The indefatigable Foreign Minister S Jaishankar who never seems to sit still, was in Moscow and held a meeting on trade, economic relations and related issues. But the meat that everyone is looking at is whether as part of the outcome, India’s supposed influence can avert further tragedy in Ukraine.
While there is certainly much more to the relationship than a dangerous European war, the relationship itself is directly or indirectly linked to Russia’s Ukraine debacle. Jaishankar's role was tough— to please not just his government but also taking into account others watching from the sidelines.
Russia’s India Outreach
The Russian side has been playing up the friendship as 'Druzba Dosti' on social media, which was trolled immediately by the Russian haters. The Foreign Minister, meanwhile, issues statements on the Indian connection prior to the visit, declaring that "Russia and India stand for the active formation of a more just and equal polycentric world order, and proceed from the inadmissibility of promoting the imperialist diktat on the global arena," and of course, not mentioning Ukraine at all.
The Ministry of External Affairs in India would have blanched at that language. Jaishankar’s remarks in a meeting with this counterpart indicated significant warmth in an “exceptionally steady and time-tested relationship” noted a ‘multi-polar world’ but also remarked on the dire consequences of the Ukraine conflict.
How G2G Forum Furthers Bilateral Trade and Business
While Jaishankar praised the series of recent bilateral visits, the truth is, this is the first formal visit since the war began. The visit itself is about the meeting of the India-Russia Inter-Governmental Commission on Trade, Economic, Scientific, Technical and Cultural Cooperation (IRIGC-TEC).
This is the primary ‘G2G‘ platform while the heavily named— the Indo-Russian Forum for Trade & Investment and the India-Russia CEO’s Council have evolved into platforms for facilitating direct B2B interactions between the two countries.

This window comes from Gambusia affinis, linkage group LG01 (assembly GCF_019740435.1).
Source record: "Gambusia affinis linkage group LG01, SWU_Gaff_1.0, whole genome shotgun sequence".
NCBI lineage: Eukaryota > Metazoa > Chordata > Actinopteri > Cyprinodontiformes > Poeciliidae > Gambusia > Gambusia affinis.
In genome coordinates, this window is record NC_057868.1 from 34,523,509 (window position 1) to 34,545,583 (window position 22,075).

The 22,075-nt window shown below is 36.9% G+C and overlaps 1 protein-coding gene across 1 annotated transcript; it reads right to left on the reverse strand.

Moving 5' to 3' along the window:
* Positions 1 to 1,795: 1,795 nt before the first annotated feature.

Oil Price Rise and Impact On India
All this was formed with Russia seen as a ‘major’ trade partner with a volume of USD 8.9 billion in 2011. It has now crossed USD 18 billion which is not necessarily a good thing since the rise is due to the import of desperately needed oil and fertilizers, with its share of oil rising from a mere one per cent in February to 21 per cent in September. That’s about 100,000 bpd .
Europe takes a million barrels per day. That's the statistics that powers Jaishankar’s arguments. Besides, it’s the refiners who buy from the international market, when and wherever it's cheap.
If Russia raises its prices, these refineries will go elsewhere. It's that simple. But there are shoals ahead. Reports indicate that the pulling out of western insurance companies for oil cargoes has led to a stand off where Russia's largest shipping company— Sovcomflot is not being accepted as an alternative.
This could hit Indian refineries as well. In addition, the exit of US firm Exxon, means that the India-owned 21 per cent stake in the project is halted. Then, there’s India’s recently increased stakes in Eastern Siberian oil which goes to ports such as Vadinar, Sikka, Paradip and Mundra, where private firms like Reliance Industries Ltd and Nayara Energy Ltd operate plants. The stakes are big, and there’s no doubt. Ukraine may mean cheap oil for the time being but there are dangerous costs involved as the sanctions bite.
SCO and the Rise of China
Russia’s primary vehicle to regain some of its lost influence in the Shanghai Cooperation Organisation (SCO). This began with Russia’s ‘turn to the East’ in 1996, which lead initially to the formation of the ‘Shanghai Five’ (China, Kazakhstan, Kyrgyzstan, Russia, and Tajikistan); Putin’s own ‘pivot’ turned this into the SCO, with, however, one important difference. By late 2000s, Russia was hardly in the driver's seat.
China had taken that position. It is here that India’s ‘balancing’ role becomes vital. But the SCO as an organisation has no common security outlook, in fact, there is apprehension about China’s rise.
Neither is there any real economic space. Uzbekistan for instance, is hardly an equal to massive China. Again, as India takes the chair of the organisation, it will want to empower trade ties, particularly through the International North South Trade Corridor, so that it doesn’t become a ‘China market space’.